‘If you concentrate on your breathing,’ said a little voice at my elbow as I made my way round Bigtown’s parkrun this morning, ‘then you won’t feel like giving up.’
Looking down at the little girl who was about to overtake me, it occurred to me that, while up until then I had been feeling quite good about my run, clearly I was giving off the air of someone who needed some encouragement and advice.
‘And as you go down hill, the important thing is to make sure your heel hits the ground first,’ she added.
‘I have to slow down on the downhill bits to protect my knees,’ I said, ‘so you’d probably better go on ahead.’
We wished each other luck for the rest of the run and she powered off to find another middle-aged adult to completely demoralise in the nicest possible way, and I mused that, while childsplaining can be annoying to the middle-aged runner, she’s probably got a good 80 years (if society doesn’t change) of mansplaining to look forward to so I was glad she was so confidently, if obliviously, sharing her knowledge while she could.
I was a terrible childsplainer myself, being a bookish child who took a while to grasp that adults don’t like being corrected by precocious brats (my housemistress at boarding school never forgave me for ruining her anecdote about her cat being called Diogenes because it had climbed into a biscuit barrel as a kitten by pointing out that actually Diogenes had never lived in a barrel, he had just said that one ought to be able to). I was full of the joys of learning and genuinely thought that sharing all my fascinating knowledge was a generous act. It took me into my early adult years to learn to gauge people’s reactions and start to check whether they in fact knew anything about the subject I’d just read an interesting article on before expounding on it at some length.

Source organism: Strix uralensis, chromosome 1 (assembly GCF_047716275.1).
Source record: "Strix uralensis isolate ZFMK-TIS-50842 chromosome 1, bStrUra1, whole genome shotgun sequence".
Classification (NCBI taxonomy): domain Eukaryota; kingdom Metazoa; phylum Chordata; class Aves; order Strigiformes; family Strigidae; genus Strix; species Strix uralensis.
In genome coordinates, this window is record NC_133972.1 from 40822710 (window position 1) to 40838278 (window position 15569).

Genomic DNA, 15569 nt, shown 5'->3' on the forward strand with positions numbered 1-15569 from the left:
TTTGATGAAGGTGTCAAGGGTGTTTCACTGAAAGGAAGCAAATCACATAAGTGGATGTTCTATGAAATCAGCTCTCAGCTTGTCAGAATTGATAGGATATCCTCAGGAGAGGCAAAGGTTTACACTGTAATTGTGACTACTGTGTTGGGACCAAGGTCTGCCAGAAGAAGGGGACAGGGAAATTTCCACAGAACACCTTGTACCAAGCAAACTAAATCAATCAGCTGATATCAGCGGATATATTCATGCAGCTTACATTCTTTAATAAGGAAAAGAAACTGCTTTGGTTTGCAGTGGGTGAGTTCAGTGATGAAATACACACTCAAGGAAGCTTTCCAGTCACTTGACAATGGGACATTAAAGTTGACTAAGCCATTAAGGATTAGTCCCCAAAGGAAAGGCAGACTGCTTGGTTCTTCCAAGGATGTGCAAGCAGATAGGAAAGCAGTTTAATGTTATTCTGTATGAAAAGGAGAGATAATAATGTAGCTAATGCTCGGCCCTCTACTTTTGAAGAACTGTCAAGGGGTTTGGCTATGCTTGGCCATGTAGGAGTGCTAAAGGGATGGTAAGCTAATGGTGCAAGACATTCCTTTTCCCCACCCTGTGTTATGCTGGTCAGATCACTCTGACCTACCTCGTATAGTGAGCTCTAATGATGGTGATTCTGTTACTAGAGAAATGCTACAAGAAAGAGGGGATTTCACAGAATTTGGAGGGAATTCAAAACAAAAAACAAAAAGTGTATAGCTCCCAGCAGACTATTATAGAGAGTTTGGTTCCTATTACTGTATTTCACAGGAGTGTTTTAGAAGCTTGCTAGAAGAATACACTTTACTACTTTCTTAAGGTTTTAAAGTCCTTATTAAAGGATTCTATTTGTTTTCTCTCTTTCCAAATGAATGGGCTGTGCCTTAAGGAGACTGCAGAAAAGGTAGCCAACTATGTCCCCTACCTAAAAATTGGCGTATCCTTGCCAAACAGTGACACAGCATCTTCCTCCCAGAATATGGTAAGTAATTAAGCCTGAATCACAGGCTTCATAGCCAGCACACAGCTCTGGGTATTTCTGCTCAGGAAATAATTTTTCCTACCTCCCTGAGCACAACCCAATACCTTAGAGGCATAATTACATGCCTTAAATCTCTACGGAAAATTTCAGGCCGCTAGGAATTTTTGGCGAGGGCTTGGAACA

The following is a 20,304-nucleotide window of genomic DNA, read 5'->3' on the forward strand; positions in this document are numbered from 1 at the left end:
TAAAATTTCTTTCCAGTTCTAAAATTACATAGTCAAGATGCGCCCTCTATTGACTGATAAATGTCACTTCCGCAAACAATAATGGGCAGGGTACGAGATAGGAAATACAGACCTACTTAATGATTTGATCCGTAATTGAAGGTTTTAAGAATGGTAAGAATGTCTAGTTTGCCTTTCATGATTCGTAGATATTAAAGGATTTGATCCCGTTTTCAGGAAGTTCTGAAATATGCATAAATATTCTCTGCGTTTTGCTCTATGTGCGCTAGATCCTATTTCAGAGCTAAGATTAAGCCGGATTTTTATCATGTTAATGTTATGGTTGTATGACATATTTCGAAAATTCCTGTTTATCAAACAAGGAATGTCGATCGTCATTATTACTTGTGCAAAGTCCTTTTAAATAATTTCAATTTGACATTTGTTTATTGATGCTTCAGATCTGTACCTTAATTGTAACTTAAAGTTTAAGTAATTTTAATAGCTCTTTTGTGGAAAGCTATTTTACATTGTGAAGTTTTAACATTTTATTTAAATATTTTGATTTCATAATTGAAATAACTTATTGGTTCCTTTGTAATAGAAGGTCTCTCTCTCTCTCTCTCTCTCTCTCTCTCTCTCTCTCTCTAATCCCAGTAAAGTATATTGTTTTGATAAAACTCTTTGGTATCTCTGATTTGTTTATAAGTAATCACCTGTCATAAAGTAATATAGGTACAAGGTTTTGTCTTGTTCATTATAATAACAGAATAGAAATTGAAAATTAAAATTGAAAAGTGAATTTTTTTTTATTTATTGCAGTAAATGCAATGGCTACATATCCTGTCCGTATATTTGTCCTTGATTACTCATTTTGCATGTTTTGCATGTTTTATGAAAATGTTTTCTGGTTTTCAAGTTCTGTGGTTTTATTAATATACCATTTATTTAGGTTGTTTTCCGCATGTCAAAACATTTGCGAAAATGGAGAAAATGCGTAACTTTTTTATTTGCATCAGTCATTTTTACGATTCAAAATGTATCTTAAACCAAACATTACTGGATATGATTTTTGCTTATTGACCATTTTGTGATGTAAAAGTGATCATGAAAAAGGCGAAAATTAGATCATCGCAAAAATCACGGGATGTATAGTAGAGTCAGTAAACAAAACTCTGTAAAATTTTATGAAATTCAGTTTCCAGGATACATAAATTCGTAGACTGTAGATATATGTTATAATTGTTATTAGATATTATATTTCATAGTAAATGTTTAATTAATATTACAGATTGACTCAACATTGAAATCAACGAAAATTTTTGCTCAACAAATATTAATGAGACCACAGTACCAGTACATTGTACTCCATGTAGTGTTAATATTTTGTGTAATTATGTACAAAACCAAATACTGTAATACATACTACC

And this, indeed, is the real issue with those who never grow out of childsplaining, be they men or not. We’ve all mounted our hobby horses from time to time – it’s human nature to want to share the thing we find most compelling (never, but never, ask me about cycling policy if you’re in a rush to get away). On average, to generalise wildly, women get socialised to take up less air time, or at least check occasionally that the person they’re talking to is interested in what they’re saying (and indeed didn’t actually write the article that they’re banging on about). On average, to generalise even more wildly, men don’t. Sometimes men react to accusations of mansplaining as if we’re asking them not to explain anything, even if we ask, but it’s not sharing knowledge that’s the problem – it’s doing so, and continuing to do so, regardless of whether that explanation is wanted or not.*
Unless of course you’re ten, and you’re full of the joys of running, and you just want all the adults around you to share them too. In which case, carry on, little running girl, until you get it beaten out of you by the lesser joys of growing up.
* I will confess now that I’m still not perfect at this myself. But I do at least get embarrassed when I catch myself doing it.